so i just got one and i have an idea of what it does but if anyone can chime in on the real benefit of having one . only thing i know of is crankcase pressure. can i get any king of horsepower gain at all?
<TABLE WIDTH="90%" CELLSPACING=0 CELLPADDING=0 ALIGN=CENTER><TR><TD>Quote, originally posted by killer bee »</TD></TR><TR><TD CLASS="quote">can i get any king of horsepower gain at all?</TD></TR></TABLE>
Increased crank-case volume means less back pressure. HP is not wasted fighting that back pressure. At least that's what I've been told.
Plus... it's made out of CF. Isn't that enough reason to have one?
<TABLE WIDTH="90%" CELLSPACING=0 CELLPADDING=0 ALIGN=CENTER><TR><TD>Quote, originally posted by Mental998 »</TD></TR><TR><TD CLASS="quote">
Plus... it's made out of CF. Isn't that enough reason to have one?
The main reason for using a corsa (race) set-up is to deal with the additional blow-by that is the typical by-product of a higher compression motor.
Piston rings act as a seal between the high pressure created in an engine’s combustion chamber and the lower pressure in the crankcase. Blow-by occurs as the rings become worn - or fail to seal properly when new - and they allow a small fraction of combustion gases to leak into the crankcase.
The consequences is accelerated contamination of the engine oil, as well as excessive release of hydrocarbons to the atmosphere - unless a crankcase ventilation system is used to route the gases back to the engine intake to be burned.
On Ducati engines, excessive blow-by can cause unusually-large amounts of entrained engine oil to be forced through the crankcase ventilation system and into the air-box. It’s not unusual however, to occasionally see a light deposit of oil in a Ducati air-box.
A small number of Ducati 998's, maybe one percent, have been reported to build up so much crankcase pressure at high revs that excessive entrained oil is forced/sucked into the air-box through the crankcase ventilation system, resulting in excessive oil consumption.
Blow-by occurs in all engines to varying degrees as they wear, but when it becomes excessive, an engine rebuild with new piston rings is in order.
In particular, crankcase ventilation is used for three reasons:
• It reduces crankcase pressures to nearly atmospheric pressure in order to avoid oil leaks from seals and gaskets.
• It reduces crankcase pressures at the bottom of the pistons to provide an increase in the differential pressure across the piston compression rings, and consequently provide an increase of torque and horsepower. A larger differential pressure across the piston oil rings also aids in control of oil consumption.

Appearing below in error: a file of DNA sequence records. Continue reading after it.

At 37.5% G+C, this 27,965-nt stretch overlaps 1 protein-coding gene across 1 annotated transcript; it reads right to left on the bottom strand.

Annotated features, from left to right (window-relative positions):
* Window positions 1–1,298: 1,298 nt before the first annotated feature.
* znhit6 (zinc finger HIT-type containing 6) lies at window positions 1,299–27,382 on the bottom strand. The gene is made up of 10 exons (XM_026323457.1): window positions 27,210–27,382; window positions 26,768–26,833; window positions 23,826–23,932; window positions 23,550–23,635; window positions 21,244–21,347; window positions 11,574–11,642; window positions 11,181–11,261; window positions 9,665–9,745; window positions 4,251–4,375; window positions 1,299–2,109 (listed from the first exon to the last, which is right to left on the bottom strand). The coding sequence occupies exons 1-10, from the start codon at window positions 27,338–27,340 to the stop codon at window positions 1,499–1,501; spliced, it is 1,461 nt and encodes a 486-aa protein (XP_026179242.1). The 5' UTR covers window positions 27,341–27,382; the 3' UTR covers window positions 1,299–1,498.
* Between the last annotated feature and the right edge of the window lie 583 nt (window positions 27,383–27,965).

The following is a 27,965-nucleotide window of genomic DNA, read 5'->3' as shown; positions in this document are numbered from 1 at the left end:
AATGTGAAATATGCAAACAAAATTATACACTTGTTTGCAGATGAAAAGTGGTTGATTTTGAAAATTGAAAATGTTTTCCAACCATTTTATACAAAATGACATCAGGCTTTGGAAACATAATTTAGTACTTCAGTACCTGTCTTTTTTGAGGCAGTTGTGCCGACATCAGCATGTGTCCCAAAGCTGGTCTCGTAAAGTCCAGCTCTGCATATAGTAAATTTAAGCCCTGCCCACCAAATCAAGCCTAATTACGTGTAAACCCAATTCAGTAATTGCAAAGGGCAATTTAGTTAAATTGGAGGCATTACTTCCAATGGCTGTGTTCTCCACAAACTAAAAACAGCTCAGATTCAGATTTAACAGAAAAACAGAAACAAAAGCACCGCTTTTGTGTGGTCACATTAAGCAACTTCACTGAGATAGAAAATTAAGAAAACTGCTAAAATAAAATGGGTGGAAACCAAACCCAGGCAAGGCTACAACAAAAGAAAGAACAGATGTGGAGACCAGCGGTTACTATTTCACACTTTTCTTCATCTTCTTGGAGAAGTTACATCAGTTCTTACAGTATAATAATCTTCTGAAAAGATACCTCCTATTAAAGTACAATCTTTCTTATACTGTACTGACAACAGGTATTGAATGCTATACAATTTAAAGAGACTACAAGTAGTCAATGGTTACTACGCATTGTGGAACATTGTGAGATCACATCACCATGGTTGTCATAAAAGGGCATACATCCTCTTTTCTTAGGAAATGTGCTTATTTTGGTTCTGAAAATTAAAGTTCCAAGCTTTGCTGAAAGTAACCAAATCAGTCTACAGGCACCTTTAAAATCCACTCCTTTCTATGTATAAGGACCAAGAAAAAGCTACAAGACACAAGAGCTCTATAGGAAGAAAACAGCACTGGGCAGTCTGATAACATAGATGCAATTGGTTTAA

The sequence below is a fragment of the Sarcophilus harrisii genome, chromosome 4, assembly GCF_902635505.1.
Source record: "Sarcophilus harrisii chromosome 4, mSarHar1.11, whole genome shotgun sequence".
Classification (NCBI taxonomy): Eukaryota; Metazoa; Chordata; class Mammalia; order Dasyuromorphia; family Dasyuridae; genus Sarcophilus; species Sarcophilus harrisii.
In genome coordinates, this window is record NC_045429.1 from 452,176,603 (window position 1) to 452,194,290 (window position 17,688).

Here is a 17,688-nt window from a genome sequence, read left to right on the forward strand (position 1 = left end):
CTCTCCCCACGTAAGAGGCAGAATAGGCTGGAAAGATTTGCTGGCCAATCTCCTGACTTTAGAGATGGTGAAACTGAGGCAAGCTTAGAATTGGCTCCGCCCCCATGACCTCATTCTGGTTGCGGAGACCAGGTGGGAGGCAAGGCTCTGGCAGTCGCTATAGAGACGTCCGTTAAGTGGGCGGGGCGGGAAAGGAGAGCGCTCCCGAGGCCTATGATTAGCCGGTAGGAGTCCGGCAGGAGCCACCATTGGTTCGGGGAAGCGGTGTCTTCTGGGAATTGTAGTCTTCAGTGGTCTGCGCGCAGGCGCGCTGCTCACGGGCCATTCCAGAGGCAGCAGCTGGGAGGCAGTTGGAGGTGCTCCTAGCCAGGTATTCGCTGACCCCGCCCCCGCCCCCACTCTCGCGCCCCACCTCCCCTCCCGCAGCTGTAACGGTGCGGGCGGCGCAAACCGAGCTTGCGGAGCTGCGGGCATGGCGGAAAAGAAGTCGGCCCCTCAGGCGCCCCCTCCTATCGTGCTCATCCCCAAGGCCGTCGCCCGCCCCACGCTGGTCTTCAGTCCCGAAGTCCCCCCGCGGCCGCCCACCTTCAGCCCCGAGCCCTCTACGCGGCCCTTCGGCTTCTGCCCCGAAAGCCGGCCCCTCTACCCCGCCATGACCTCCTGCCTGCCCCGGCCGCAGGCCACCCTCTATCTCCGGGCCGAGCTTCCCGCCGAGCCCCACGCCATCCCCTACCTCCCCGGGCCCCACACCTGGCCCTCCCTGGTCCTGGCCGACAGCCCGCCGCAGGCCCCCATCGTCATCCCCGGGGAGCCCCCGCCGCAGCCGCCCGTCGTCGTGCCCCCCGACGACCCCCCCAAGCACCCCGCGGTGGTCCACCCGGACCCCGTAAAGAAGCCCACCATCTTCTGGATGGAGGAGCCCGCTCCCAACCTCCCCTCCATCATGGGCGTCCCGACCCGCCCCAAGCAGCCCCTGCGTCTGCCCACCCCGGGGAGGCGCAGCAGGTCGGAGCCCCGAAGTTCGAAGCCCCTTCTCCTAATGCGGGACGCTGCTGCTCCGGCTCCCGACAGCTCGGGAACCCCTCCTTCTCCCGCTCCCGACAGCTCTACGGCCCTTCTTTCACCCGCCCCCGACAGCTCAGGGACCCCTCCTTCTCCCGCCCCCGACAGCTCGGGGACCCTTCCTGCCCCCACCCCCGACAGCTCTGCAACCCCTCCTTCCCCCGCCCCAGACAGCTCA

• It reduces pumping losses. In a running engine, the size and shape of the crankcase boundary changes with the movement of the pistons. Ventilating the crankcase reduces parasitic horsepower losses involved in compressing and moving this air volume about, so net power output is increased.
The larger the crankcase volume, the less-compressed the gases it contains become, so the lower the losses. If you vent directly to the atmosphere - through a sufficiently large vent hole (like in the corsa system) - the crankcase can’t attain positive pressure, even at the highest engine rpm. Further, if you create a vacuum in a crankcase, the effect on pressures is the same as increasing the crankcase volume.
The simplest way to ventilate the crankcase is to create crankcase openings to the atmosphere large enough to permit any combustion gases that have made it past the piston rings (called blow-by) to rush out. In this case, a filter element is needed on the opening to prevent dirt from entering the engine. This system was used on engines for many years until environmental laws required a modification that prevented direct release of this effluent to the outside air.
The design result of such laws is a positive crankcase ventilation (PCV) that uses the lower-than-atmospheric pressure that normally exists in the engine intake tract to extract the crankcase gases. These are then are burned along with the normal mixture of air and fuel. This system has a one-way valve that allows outward flow only, and a oil separator that acts like a maze for any entrained oil droplets that try to leave the crankcase. This (normally) small amount of oil then drains back into the crankcase instead of entering the engine intake.